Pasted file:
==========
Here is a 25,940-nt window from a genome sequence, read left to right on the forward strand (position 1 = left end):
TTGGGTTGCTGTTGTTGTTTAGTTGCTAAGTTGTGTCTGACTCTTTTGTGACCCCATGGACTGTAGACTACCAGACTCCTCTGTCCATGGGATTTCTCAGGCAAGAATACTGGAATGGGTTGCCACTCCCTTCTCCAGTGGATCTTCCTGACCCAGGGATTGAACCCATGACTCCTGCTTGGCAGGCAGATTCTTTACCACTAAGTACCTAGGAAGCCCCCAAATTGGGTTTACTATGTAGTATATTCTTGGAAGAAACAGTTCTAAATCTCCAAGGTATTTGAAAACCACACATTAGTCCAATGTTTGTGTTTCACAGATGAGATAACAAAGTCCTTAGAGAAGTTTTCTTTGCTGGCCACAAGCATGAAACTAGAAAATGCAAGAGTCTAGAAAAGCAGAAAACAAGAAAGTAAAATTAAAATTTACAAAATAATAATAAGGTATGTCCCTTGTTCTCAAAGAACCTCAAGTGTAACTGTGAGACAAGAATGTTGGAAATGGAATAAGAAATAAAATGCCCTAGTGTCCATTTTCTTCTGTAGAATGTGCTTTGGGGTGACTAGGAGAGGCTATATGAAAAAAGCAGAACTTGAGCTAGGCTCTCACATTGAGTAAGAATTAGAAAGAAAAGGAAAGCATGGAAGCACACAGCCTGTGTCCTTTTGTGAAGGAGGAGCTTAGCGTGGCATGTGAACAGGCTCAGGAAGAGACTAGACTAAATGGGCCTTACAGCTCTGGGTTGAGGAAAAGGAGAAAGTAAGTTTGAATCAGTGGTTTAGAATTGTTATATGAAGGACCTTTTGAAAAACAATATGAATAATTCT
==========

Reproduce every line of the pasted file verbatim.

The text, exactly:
Here is a 25,940-nt window from a genome sequence, read left to right on the forward strand (position 1 = left end):
TTGGGTTGCTGTTGTTGTTTAGTTGCTAAGTTGTGTCTGACTCTTTTGTGACCCCATGGACTGTAGACTACCAGACTCCTCTGTCCATGGGATTTCTCAGGCAAGAATACTGGAATGGGTTGCCACTCCCTTCTCCAGTGGATCTTCCTGACCCAGGGATTGAACCCATGACTCCTGCTTGGCAGGCAGATTCTTTACCACTAAGTACCTAGGAAGCCCCCAAATTGGGTTTACTATGTAGTATATTCTTGGAAGAAACAGTTCTAAATCTCCAAGGTATTTGAAAACCACACATTAGTCCAATGTTTGTGTTTCACAGATGAGATAACAAAGTCCTTAGAGAAGTTTTCTTTGCTGGCCACAAGCATGAAACTAGAAAATGCAAGAGTCTAGAAAAGCAGAAAACAAGAAAGTAAAATTAAAATTTACAAAATAATAATAAGGTATGTCCCTTGTTCTCAAAGAACCTCAAGTGTAACTGTGAGACAAGAATGTTGGAAATGGAATAAGAAATAAAATGCCCTAGTGTCCATTTTCTTCTGTAGAATGTGCTTTGGGGTGACTAGGAGAGGCTATATGAAAAAAGCAGAACTTGAGCTAGGCTCTCACATTGAGTAAGAATTAGAAAGAAAAGGAAAGCATGGAAGCACACAGCCTGTGTCCTTTTGTGAAGGAGGAGCTTAGCGTGGCATGTGAACAGGCTCAGGAAGAGACTAGACTAAATGGGCCTTACAGCTCTGGGTTGAGGAAAAGGAGAAAGTAAGTTTGAATCAGTGGTTTAGAATTGTTATATGAAGGACCTTTTGAAAAACAATATGAATAATTCT